John Libbey Eurotext



Evolution of virus tropism during the natural course of HIV infection Volume 11, supplement 2, Numéro spécial : Les inhibiteurs d’entrée du VIH


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Inserm U552, Recherche antivirale, Hôpital Bichat-Claude-Bernard, 46, rue Henri-Huchard, 75018 Paris, Université Paris 7, Denis-Diderot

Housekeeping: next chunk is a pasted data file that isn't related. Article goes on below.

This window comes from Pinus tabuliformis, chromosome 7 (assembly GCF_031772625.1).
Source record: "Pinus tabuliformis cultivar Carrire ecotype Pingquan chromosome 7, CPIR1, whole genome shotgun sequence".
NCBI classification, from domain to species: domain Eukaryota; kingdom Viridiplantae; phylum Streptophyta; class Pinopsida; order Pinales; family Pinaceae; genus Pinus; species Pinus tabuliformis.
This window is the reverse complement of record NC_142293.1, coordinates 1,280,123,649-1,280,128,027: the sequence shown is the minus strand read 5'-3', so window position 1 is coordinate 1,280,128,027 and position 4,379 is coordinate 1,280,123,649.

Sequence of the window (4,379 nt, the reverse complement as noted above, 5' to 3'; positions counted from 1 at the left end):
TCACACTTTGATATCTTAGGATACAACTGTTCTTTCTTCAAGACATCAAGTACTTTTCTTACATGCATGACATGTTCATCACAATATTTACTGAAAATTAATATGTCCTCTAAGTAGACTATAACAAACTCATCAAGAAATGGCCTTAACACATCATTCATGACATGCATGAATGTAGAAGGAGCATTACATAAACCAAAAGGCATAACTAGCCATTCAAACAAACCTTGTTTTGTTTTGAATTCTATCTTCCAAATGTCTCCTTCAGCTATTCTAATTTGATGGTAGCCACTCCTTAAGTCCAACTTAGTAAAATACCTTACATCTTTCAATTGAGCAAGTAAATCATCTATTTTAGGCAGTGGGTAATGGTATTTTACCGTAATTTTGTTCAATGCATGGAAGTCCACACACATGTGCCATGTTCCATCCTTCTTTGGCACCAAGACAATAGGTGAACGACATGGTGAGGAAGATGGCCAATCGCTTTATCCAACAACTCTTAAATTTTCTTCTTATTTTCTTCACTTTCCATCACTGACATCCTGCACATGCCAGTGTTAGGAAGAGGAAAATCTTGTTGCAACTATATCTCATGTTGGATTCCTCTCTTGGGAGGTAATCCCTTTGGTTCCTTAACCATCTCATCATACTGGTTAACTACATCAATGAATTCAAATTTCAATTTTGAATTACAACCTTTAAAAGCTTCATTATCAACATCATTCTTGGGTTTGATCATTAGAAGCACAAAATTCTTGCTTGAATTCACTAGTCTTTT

HIV-1 tropism is essentially defined on the basis of the chemokine receptor used for the cell-entry process, although other parameters play a role in defining the spectrum of potential target cells. Irrespective of the route of transmission, viruses that use CCR5 appear to be favored during transmission and/or early amplification in the new host. Several parameters of different nature (cellular, viral and immune) may participate to this phenomenon. CCR5-using viruses persist throughout infection, they diversify and evolve in the new host under the immune selective pressure and by competition. In a percentage of patients, viral variants able to use CXCR4 may emerge late in infection. Virus entry via CXCR4 allows to infect different cell types and tissues, and it is associated with faster disease progression. Factors potentially implicated in the delayed emergence of CXCR4-using variants and the consequences of the tropism switch are described.